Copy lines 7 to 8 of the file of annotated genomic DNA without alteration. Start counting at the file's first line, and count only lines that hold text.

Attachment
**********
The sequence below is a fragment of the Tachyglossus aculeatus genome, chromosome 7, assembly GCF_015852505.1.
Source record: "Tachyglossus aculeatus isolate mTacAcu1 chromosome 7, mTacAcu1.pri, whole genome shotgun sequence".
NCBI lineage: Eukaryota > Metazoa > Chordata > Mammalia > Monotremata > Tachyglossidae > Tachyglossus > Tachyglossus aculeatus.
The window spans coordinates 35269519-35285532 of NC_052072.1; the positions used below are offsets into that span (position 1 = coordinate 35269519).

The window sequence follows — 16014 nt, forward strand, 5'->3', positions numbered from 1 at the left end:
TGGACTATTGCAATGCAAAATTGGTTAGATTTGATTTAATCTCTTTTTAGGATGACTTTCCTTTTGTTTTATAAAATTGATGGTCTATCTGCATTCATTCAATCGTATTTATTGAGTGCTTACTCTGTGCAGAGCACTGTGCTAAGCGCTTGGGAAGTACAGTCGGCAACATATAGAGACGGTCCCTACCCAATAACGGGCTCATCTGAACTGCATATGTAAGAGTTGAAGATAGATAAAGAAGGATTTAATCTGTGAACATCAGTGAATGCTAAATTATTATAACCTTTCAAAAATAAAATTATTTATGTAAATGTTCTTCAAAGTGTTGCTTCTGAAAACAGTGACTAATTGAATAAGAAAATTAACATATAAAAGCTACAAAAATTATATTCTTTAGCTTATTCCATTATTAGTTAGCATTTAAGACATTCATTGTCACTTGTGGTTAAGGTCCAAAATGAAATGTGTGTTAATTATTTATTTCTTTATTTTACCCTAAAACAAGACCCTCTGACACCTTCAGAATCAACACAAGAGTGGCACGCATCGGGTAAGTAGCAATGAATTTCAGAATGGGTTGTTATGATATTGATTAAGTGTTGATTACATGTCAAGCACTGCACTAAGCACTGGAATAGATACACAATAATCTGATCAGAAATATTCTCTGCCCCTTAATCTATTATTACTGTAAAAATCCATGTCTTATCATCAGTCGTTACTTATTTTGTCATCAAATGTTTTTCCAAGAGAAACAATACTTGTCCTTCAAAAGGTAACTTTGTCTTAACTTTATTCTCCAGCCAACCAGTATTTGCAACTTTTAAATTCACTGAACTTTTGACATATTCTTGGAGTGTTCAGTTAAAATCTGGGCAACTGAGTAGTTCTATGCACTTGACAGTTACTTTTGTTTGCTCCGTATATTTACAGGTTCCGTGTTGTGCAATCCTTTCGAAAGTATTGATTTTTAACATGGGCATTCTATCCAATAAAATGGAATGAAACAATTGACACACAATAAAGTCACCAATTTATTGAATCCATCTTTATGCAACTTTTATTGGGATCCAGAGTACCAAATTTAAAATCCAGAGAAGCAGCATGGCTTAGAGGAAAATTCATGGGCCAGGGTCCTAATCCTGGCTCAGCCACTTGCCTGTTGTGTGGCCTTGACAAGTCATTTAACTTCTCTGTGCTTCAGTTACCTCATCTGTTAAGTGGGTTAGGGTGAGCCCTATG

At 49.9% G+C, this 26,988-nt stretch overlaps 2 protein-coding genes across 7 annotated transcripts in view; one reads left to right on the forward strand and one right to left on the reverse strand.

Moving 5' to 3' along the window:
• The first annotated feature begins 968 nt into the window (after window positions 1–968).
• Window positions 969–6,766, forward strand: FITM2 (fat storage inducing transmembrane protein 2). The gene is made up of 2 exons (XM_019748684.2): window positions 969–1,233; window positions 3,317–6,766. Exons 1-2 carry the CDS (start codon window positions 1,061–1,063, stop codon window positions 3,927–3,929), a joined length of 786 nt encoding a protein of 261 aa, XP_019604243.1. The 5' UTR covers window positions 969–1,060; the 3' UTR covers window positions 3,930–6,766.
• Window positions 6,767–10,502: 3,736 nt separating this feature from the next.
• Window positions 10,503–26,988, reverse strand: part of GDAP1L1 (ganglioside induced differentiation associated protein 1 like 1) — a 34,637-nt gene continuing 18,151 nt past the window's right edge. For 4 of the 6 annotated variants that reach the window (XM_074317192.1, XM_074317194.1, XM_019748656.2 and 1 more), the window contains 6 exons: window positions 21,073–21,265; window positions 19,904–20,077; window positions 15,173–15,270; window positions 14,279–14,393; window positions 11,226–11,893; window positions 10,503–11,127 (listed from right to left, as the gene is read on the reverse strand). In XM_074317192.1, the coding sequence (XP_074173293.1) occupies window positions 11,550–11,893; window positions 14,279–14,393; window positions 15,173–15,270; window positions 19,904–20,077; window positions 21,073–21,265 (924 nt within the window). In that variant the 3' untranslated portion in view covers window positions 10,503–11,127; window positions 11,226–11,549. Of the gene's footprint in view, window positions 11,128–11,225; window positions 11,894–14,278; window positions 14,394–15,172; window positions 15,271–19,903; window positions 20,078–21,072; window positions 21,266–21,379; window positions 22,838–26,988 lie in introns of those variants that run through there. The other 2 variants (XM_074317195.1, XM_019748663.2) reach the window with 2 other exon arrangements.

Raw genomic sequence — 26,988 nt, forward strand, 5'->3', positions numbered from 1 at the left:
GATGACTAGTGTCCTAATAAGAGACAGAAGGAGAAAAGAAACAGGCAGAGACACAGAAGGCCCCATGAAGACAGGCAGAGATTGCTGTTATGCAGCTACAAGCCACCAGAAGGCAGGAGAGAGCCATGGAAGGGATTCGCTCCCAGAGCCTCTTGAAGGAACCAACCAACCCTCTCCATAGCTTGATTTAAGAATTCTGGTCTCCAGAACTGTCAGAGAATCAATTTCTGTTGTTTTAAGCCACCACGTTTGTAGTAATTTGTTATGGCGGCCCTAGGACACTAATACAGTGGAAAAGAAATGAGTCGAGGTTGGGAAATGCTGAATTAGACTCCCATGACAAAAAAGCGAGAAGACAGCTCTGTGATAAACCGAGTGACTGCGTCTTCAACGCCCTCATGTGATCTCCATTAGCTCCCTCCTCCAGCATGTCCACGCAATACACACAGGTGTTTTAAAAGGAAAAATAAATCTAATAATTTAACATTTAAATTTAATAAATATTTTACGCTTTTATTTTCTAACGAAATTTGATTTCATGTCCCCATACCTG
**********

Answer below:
At 49.9% G+C, this 26,988-nt stretch overlaps 2 protein-coding genes across 7 annotated transcripts in view; one reads left to right on the forward strand and one right to left on the reverse strand.

Moving 5' to 3' along the window: